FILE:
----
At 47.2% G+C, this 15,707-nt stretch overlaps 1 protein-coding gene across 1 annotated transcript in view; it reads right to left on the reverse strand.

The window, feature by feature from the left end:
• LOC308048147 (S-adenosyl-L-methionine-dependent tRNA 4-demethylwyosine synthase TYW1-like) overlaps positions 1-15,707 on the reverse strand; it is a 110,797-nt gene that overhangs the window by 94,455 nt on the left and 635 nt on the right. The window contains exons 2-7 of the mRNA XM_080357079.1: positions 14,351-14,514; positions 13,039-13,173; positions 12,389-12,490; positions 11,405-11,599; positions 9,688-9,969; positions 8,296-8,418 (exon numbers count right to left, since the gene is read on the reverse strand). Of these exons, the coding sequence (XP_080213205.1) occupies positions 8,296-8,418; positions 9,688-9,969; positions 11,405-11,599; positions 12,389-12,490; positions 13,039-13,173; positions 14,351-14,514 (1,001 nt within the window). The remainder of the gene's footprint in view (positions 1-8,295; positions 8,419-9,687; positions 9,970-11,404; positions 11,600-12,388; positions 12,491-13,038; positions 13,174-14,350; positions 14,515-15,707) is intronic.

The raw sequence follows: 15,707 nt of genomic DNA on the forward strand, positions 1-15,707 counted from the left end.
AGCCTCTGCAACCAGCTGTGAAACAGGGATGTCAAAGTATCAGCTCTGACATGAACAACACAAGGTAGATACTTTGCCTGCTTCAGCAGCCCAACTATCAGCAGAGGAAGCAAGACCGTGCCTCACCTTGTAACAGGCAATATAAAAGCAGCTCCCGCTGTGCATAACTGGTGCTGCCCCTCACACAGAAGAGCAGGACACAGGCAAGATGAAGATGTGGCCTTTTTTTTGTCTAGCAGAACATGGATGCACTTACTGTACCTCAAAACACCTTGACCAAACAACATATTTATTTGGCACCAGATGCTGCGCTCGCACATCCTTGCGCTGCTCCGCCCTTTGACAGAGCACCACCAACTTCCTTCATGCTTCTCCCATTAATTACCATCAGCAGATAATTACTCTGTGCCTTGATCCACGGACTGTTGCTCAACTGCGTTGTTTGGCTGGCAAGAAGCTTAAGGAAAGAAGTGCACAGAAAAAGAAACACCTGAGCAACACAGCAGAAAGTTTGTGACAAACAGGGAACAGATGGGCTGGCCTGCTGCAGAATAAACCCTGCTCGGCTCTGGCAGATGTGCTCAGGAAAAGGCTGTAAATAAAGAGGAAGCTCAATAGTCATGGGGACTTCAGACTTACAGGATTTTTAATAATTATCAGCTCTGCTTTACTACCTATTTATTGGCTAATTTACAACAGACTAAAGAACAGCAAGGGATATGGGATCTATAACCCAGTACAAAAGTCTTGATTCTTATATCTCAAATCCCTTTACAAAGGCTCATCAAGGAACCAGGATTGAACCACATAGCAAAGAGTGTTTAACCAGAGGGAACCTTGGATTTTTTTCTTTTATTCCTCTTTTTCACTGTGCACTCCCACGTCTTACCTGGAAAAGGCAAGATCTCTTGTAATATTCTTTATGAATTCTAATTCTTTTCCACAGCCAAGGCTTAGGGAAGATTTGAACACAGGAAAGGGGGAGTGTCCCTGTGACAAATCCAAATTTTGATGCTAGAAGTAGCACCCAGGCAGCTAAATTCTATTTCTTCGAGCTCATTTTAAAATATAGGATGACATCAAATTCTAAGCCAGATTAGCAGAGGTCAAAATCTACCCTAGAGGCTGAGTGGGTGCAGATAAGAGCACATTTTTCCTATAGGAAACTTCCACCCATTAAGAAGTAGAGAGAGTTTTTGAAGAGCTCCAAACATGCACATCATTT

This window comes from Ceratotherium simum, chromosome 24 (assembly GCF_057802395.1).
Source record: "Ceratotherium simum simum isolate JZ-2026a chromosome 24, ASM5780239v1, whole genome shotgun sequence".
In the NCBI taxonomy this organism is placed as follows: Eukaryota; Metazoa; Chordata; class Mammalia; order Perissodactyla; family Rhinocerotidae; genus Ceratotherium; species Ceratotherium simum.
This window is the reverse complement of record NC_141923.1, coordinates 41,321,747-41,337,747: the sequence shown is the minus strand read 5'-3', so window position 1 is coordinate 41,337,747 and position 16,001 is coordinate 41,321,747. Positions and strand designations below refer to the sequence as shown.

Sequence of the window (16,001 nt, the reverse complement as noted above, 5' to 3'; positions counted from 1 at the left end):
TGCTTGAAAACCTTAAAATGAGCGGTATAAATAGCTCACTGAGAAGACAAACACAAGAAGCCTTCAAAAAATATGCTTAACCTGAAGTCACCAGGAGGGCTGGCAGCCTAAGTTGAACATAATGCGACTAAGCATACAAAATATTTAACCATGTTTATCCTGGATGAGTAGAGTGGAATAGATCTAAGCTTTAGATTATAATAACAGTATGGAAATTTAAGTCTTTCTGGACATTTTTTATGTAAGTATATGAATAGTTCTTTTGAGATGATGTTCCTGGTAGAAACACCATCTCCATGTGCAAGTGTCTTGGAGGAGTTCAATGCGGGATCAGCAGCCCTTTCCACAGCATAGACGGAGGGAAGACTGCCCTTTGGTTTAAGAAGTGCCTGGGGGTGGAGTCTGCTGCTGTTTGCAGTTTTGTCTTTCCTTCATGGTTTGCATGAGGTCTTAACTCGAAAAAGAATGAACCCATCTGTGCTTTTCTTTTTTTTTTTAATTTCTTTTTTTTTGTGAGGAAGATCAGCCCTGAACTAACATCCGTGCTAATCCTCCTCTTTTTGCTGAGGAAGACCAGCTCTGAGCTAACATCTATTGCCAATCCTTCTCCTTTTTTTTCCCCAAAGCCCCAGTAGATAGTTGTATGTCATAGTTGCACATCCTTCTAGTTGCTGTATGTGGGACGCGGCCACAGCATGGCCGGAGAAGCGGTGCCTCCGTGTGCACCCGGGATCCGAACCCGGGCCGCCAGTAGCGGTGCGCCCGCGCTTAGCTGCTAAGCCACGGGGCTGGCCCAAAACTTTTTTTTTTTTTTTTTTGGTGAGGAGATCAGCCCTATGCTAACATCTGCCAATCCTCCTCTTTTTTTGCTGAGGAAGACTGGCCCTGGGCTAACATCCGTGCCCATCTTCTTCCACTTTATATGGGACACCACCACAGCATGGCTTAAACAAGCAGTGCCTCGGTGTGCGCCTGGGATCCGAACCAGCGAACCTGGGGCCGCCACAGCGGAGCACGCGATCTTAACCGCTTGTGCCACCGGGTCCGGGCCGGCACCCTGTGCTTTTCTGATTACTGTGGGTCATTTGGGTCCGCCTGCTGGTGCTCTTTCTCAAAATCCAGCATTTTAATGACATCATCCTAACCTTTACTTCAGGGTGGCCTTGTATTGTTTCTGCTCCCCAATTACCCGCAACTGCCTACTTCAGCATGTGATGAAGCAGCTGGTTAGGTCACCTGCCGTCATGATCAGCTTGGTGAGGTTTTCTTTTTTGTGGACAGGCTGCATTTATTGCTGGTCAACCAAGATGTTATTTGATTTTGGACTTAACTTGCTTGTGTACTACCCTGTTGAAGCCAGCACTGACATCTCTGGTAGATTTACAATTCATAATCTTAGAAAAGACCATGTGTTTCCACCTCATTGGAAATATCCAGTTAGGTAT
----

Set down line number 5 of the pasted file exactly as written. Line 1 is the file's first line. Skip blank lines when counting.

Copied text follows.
AGCCTCTGCAACCAGCTGTGAAACAGGGATGTCAAAGTATCAGCTCTGACATGAACAACACAAGGTAGATACTTTGCCTGCTTCAGCAGCCCAACTATCAGCAGAGGAAGCAAGACCGTGCCTCACCTTGTAACAGGCAATATAAAAGCAGCTCCCGCTGTGCATAACTGGTGCTGCCCCTCACACAGAAGAGCAGGACACAGGCAAGATGAAGATGTGGCCTTTTTTTTGTCTAGCAGAACATGGATGCACTTACTGTACCTCAAAACACCTTGACCAAACAACATATTTATTTGGCACCAGATGCTGCGCTCGCACATCCTTGCGCTGCTCCGCCCTTTGACAGAGCACCACCAACTTCCTTCATGCTTCTCCCATTAATTACCATCAGCAGATAATTACTCTGTGCCTTGATCCACGGACTGTTGCTCAACTGCGTTGTTTGGCTGGCAAGAAGCTTAAGGAAAGAAGTGCACAGAAAAAGAAACACCTGAGCAACACAGCAGAAAGTTTGTGACAAACAGGGAACAGATGGGCTGGCCTGCTGCAGAATAAACCCTGCTCGGCTCTGGCAGATGTGCTCAGGAAAAGGCTGTAAATAAAGAGGAAGCTCAATAGTCATGGGGACTTCAGACTTACAGGATTTTTAATAATTATCAGCTCTGCTTTACTACCTATTTATTGGCTAATTTACAACAGACTAAAGAACAGCAAGGGATATGGGATCTATAACCCAGTACAAAAGTCTTGATTCTTATATCTCAAATCCCTTTACAAAGGCTCATCAAGGAACCAGGATTGAACCACATAGCAAAGAGTGTTTAACCAGAGGGAACCTTGGATTTTTTTCTTTTATTCCTCTTTTTCACTGTGCACTCCCACGTCTTACCTGGAAAAGGCAAGATCTCTTGTAATATTCTTTATGAATTCTAATTCTTTTCCACAGCCAAGGCTTAGGGAAGATTTGAACACAGGAAAGGGGGAGTGTCCCTGTGACAAATCCAAATTTTGATGCTAGAAGTAGCACCCAGGCAGCTAAATTCTATTTCTTCGAGCTCATTTTAAAATATAGGATGACATCAAATTCTAAGCCAGATTAGCAGAGGTCAAAATCTACCCTAGAGGCTGAGTGGGTGCAGATAAGAGCACATTTTTCCTATAGGAAACTTCCACCCATTAAGAAGTAGAGAGAGTTTTTGAAGAGCTCCAAACATGCACATCATTT